Spotlight on Digital Well Being

Social media giants announce new tools for users to limit use

By Matt Niswonger

digital well beingEARLIER THIS MONTH, FACEBOOK AND INSTAGRAM announced new tools for users to set time limits on their platforms, and a dashboard to monitor one’s daily use, following Google’s introduction of Digital Well Being features. In doing so the companies seem to suggest that spending time on the internet is not a desirable, healthy habit, but a pleasurable vice: one that if left uncontrolled may slip into unappealing addiction.

Having secured our attention more completely than ever dreamed, they now are carefully admitting it’s time to give some of it back, so we can meet our children’s eyes unfiltered by Clarendon or Lark; go see a movie in a theater; or contra Apple’s ad for its watch, even go surfing without — heaven forfend — “checking in.”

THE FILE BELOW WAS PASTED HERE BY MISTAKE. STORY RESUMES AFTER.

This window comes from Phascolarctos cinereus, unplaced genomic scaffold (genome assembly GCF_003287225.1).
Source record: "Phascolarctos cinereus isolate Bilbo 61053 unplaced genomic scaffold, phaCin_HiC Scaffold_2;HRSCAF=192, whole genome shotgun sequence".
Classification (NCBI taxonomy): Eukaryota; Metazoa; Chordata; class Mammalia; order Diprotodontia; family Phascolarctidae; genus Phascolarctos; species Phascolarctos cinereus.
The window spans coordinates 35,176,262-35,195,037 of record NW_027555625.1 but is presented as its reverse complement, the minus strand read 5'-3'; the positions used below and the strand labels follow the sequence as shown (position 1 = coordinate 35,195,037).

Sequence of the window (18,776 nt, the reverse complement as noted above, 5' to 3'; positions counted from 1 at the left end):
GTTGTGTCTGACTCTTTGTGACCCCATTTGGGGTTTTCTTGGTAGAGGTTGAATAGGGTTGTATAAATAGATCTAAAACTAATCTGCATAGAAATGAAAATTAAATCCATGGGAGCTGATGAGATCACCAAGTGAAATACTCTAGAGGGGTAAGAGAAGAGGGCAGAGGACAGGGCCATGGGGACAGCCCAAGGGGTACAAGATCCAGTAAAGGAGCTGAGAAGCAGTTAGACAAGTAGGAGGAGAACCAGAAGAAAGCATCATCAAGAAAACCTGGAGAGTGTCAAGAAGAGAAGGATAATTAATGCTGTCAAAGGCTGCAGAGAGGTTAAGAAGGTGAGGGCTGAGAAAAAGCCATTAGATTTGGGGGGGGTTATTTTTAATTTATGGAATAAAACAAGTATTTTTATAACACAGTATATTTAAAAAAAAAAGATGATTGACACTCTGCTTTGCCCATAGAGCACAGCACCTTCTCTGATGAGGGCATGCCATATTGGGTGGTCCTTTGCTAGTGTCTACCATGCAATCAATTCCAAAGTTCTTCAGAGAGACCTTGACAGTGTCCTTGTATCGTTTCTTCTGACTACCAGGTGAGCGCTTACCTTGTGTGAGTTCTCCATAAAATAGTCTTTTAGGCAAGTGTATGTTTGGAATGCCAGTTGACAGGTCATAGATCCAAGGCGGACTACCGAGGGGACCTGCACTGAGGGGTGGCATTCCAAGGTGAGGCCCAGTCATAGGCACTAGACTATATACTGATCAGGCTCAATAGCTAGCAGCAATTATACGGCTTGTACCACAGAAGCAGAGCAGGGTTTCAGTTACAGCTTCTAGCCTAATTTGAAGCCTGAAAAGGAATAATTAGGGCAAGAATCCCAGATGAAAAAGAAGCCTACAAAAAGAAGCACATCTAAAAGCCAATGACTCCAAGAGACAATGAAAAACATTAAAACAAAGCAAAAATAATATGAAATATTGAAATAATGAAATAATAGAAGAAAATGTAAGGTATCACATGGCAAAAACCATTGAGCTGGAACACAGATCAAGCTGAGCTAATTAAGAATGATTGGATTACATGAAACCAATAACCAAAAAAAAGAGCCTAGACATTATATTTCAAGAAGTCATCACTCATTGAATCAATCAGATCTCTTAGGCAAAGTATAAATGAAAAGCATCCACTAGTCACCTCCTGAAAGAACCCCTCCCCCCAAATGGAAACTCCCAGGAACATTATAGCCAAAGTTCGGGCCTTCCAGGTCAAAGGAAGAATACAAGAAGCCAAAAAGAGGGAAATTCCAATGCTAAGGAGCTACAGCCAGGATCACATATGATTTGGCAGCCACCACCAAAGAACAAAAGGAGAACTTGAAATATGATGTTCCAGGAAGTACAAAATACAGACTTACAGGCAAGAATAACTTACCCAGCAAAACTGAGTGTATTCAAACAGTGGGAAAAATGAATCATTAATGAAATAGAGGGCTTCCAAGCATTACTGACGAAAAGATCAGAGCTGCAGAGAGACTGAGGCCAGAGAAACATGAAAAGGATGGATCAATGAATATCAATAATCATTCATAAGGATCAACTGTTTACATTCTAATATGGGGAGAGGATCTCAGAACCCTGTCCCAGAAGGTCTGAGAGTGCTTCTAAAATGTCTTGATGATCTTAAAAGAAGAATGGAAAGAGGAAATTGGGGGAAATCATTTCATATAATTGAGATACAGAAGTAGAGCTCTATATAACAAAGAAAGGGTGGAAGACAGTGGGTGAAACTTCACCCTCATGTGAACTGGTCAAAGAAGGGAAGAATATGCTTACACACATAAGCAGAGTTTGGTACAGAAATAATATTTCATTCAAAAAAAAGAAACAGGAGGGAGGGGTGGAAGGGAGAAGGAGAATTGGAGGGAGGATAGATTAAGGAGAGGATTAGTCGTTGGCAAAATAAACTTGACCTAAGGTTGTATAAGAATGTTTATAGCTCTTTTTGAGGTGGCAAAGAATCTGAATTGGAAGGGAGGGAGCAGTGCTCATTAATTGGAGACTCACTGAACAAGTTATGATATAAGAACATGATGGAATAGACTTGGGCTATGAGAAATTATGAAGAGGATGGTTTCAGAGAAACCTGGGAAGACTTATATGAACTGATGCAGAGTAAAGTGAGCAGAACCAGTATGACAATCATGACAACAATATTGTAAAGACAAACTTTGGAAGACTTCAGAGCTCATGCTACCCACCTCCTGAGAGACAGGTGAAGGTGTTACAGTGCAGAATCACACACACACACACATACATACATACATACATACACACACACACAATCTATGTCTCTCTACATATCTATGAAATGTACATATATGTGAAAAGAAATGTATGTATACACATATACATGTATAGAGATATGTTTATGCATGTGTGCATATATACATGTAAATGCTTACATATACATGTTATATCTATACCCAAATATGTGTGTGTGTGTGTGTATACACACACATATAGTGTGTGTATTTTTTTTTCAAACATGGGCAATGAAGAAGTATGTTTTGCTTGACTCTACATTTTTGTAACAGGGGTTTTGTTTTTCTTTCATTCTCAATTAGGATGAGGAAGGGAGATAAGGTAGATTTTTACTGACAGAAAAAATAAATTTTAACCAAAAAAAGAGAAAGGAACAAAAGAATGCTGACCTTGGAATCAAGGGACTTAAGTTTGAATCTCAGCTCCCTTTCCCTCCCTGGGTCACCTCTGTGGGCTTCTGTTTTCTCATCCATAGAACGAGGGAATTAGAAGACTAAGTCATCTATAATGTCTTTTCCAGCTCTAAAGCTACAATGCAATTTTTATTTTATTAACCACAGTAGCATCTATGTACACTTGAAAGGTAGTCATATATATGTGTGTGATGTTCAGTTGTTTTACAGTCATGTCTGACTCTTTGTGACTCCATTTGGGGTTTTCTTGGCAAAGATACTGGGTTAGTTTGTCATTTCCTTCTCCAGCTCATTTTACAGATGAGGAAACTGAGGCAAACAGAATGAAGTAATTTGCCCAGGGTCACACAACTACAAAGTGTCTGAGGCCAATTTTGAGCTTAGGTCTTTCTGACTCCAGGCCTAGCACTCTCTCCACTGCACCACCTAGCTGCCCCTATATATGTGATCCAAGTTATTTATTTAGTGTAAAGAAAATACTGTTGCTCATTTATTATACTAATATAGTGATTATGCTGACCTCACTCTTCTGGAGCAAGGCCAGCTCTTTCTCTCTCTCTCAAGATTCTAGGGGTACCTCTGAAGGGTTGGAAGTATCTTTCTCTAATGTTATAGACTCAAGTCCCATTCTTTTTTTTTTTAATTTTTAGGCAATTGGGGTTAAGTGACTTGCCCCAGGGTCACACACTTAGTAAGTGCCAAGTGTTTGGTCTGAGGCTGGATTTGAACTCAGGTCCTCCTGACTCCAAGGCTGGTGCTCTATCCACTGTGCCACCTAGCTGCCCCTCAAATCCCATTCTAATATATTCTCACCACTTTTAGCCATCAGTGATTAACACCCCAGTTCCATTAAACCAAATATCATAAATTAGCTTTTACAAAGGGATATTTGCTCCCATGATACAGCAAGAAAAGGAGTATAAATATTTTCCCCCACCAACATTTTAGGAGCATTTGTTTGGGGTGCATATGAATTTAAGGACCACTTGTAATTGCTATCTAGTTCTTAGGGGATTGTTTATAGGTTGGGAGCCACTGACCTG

“The liberation of human attention may be the defining moral and political struggle of our time,” writes James Williams, a technologist turned philosopher and the author of a new book, Stand Out of Our Light. Williams, 36, should know. During a decade-long tenure at Google, he worked on search advertising, helping perfect a powerful, data-driven advertising model. Gradually, he began to feel that his life story as he knew it was coming unglued, “as though the floor was crumbling under my feet,” he writes.

ASJ will continue to cover this issue as we explore the costs vs. the benefits of our increasingly digital lifestyle.

 

 

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